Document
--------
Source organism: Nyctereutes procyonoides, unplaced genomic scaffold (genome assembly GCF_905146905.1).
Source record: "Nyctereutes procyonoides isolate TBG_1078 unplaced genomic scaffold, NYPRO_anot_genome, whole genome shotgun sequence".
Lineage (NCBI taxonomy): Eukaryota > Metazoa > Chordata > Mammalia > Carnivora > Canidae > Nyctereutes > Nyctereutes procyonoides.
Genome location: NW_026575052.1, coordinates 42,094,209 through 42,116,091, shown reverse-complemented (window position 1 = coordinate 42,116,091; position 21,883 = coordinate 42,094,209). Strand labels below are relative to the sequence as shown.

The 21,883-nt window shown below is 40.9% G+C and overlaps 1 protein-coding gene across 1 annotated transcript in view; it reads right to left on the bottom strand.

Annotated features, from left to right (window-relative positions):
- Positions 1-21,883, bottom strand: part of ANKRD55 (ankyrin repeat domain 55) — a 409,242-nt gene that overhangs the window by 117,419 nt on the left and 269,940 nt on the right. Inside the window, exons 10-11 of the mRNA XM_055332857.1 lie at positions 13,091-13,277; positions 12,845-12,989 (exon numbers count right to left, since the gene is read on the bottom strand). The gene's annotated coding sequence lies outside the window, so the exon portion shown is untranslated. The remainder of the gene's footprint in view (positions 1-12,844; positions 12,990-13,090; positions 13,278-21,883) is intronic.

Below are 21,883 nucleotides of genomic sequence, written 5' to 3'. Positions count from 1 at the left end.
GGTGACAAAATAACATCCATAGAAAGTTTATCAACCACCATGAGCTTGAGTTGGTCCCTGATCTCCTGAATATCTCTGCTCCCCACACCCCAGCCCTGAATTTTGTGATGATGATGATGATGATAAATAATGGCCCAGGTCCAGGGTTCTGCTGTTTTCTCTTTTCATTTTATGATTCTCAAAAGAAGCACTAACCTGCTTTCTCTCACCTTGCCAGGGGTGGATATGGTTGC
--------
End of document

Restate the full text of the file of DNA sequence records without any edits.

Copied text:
Source organism: Nyctereutes procyonoides, unplaced genomic scaffold (genome assembly GCF_905146905.1).
Source record: "Nyctereutes procyonoides isolate TBG_1078 unplaced genomic scaffold, NYPRO_anot_genome, whole genome shotgun sequence".
Lineage (NCBI taxonomy): Eukaryota > Metazoa > Chordata > Mammalia > Carnivora > Canidae > Nyctereutes > Nyctereutes procyonoides.
Genome location: NW_026575052.1, coordinates 42,094,209 through 42,116,091, shown reverse-complemented (window position 1 = coordinate 42,116,091; position 21,883 = coordinate 42,094,209). Strand labels below are relative to the sequence as shown.

The 21,883-nt window shown below is 40.9% G+C and overlaps 1 protein-coding gene across 1 annotated transcript in view; it reads right to left on the bottom strand.

Annotated features, from left to right (window-relative positions):
- Positions 1-21,883, bottom strand: part of ANKRD55 (ankyrin repeat domain 55) — a 409,242-nt gene that overhangs the window by 117,419 nt on the left and 269,940 nt on the right. Inside the window, exons 10-11 of the mRNA XM_055332857.1 lie at positions 13,091-13,277; positions 12,845-12,989 (exon numbers count right to left, since the gene is read on the bottom strand). The gene's annotated coding sequence lies outside the window, so the exon portion shown is untranslated. The remainder of the gene's footprint in view (positions 1-12,844; positions 12,990-13,090; positions 13,278-21,883) is intronic.

Below are 21,883 nucleotides of genomic sequence, written 5' to 3'. Positions count from 1 at the left end.
GGTGACAAAATAACATCCATAGAAAGTTTATCAACCACCATGAGCTTGAGTTGGTCCCTGATCTCCTGAATATCTCTGCTCCCCACACCCCAGCCCTGAATTTTGTGATGATGATGATGATGATAAATAATGGCCCAGGTCCAGGGTTCTGCTGTTTTCTCTTTTCATTTTATGATTCTCAAAAGAAGCACTAACCTGCTTTCTCTCACCTTGCCAGGGGTGGATATGGTTGC